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A Journey in Other Worlds
J. J. Astor
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Two days later, on the western horizon, they beheld the ocean. Many of the streams
whose sources they had seen when they crossed the divide from the lake basin, and
whose courses they had followed, were now rivers a mile wide, with the tide ebbing and
rising within them many hundreds of miles from their mouths. When they reached the
shore line they found the waves breaking, as on earth, upon the sands, but with this
difference: they had before noted the smallness of the undulations compared with the
strength of the wind, the result of the water's weight. These waves now reminded them of
the behaviour of mercury, or of melted lead when stirred on earth, by the rapidity with
which the crests dropped. Though the wind was blowing an on-shore gale, there was but
little combing, and when there was any it lasted but a second. The one effort of the crests
and waves seemed to be to remain at rest, or, if stirred in spite of themselves, to subside.
When over the surface of the ocean, the voyagers rose to a height of thirty thousand
metres, and after twenty- four hours' travelling saw, at a distance of about two hundred
miles, what looked like another continent, but which they knew must be an island. On
finding themselves above it, they rose still higher to obtain a view of its outlines and
compare its shape with that of the islands in the photographs they had had time to
develop. The length ran from southeast to northwest. Though crossed by latitude forty,
and notwithstanding Jupiter's distance from the sun, the southern side had a very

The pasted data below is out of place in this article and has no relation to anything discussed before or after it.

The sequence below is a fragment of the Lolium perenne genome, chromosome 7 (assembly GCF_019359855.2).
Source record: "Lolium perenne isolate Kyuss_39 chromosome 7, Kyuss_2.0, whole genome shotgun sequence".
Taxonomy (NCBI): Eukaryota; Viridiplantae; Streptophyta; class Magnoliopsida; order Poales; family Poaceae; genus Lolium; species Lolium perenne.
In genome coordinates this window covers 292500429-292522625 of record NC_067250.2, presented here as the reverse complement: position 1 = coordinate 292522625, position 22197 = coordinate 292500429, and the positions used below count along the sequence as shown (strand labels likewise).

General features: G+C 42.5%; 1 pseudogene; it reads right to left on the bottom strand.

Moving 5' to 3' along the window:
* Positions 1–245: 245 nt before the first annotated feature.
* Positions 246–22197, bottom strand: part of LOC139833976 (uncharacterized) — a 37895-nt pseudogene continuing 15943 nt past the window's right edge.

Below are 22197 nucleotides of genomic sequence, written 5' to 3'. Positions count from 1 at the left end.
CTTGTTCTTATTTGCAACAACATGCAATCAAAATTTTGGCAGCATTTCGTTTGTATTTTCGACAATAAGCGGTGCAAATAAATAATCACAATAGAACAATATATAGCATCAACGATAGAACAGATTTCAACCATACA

luxuriant vegetation that was almost semi-tropical. This they accounted for by its total
immunity from cold, the density of the air at sea-level, and the warm moist breezes it
received from the tepid ocean. The climate was about the same as that of the Riviera or of
Florida in winter, and there was, of course, no parching summer.
"This shows me," said Bearwarden, "that a country's climate depends less on the amount
of heat it receives from the sun than on the amount it retains; proof of which we have in
the tops of the Himalayas perpetually covered with snow, and snow-capped mountains on
the very equator, where they get the most direct rays, and where those rays have but little
air to penetrate. It shows that the presence of a substantial atmosphere is as necessary a
part of the calculation in practice as the sun itself. I am inclined to think that, with the
constant effect of the internal heat on its oceans and atmosphere, Jupiter could get along
with a good deal less solar heat than it receives, in proof of which I expect to find the
poles themselves quite comfortable. The reason the internal heat is so little taken into
account on earth is because, from the thickness of the crust, it cannot make itself felt; for
if the earth were as chilled through as ice, the people on the surface would not feel the
A Jovian week's explorations disclosed the fact that though the island's general outlines
were fairly regular, it had deep-water harbours, great rivers, and land-locked gulfs and
bays, some of which penetrated many hundred miles into the interior. It also showed that
the island's length was about six thousand miles, and its breadth about three thousand,
and that it had therefore about the superficial area of Asia. They found no trace of the
great monsters that had been so numerous on the mainland, though there were plenty of